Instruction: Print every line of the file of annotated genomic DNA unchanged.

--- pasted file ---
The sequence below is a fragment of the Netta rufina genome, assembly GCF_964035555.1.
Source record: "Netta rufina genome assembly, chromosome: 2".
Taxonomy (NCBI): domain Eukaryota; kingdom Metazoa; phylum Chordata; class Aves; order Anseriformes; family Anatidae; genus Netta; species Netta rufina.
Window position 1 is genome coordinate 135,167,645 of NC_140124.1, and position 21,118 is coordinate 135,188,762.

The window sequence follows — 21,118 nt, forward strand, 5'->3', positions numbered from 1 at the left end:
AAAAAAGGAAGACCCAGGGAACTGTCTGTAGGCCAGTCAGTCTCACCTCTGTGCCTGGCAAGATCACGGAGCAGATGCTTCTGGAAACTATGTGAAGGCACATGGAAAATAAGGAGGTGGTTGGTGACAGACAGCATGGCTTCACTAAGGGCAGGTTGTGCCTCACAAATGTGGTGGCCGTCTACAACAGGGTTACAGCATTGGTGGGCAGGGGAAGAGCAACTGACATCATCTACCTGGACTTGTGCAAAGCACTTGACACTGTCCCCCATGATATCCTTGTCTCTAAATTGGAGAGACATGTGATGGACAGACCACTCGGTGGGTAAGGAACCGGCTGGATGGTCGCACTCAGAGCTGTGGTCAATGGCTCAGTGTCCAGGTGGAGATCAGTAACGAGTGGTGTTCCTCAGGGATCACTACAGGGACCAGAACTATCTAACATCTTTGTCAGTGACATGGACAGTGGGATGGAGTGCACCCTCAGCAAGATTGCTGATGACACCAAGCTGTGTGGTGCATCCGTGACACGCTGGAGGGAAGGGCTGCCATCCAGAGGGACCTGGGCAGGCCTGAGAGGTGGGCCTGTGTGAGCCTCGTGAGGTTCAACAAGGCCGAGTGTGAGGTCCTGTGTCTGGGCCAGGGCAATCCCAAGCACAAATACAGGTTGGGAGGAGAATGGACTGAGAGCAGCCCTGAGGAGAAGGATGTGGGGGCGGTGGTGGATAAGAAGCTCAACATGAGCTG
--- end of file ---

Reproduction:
The sequence below is a fragment of the Netta rufina genome, assembly GCF_964035555.1.
Source record: "Netta rufina genome assembly, chromosome: 2".
Taxonomy (NCBI): domain Eukaryota; kingdom Metazoa; phylum Chordata; class Aves; order Anseriformes; family Anatidae; genus Netta; species Netta rufina.
Window position 1 is genome coordinate 135,167,645 of NC_140124.1, and position 21,118 is coordinate 135,188,762.

The window sequence follows — 21,118 nt, forward strand, 5'->3', positions numbered from 1 at the left end:
AAAAAAGGAAGACCCAGGGAACTGTCTGTAGGCCAGTCAGTCTCACCTCTGTGCCTGGCAAGATCACGGAGCAGATGCTTCTGGAAACTATGTGAAGGCACATGGAAAATAAGGAGGTGGTTGGTGACAGACAGCATGGCTTCACTAAGGGCAGGTTGTGCCTCACAAATGTGGTGGCCGTCTACAACAGGGTTACAGCATTGGTGGGCAGGGGAAGAGCAACTGACATCATCTACCTGGACTTGTGCAAAGCACTTGACACTGTCCCCCATGATATCCTTGTCTCTAAATTGGAGAGACATGTGATGGACAGACCACTCGGTGGGTAAGGAACCGGCTGGATGGTCGCACTCAGAGCTGTGGTCAATGGCTCAGTGTCCAGGTGGAGATCAGTAACGAGTGGTGTTCCTCAGGGATCACTACAGGGACCAGAACTATCTAACATCTTTGTCAGTGACATGGACAGTGGGATGGAGTGCACCCTCAGCAAGATTGCTGATGACACCAAGCTGTGTGGTGCATCCGTGACACGCTGGAGGGAAGGGCTGCCATCCAGAGGGACCTGGGCAGGCCTGAGAGGTGGGCCTGTGTGAGCCTCGTGAGGTTCAACAAGGCCGAGTGTGAGGTCCTGTGTCTGGGCCAGGGCAATCCCAAGCACAAATACAGGTTGGGAGGAGAATGGACTGAGAGCAGCCCTGAGGAGAAGGATGTGGGGGCGGTGGTGGATAAGAAGCTCAACATGAGCTG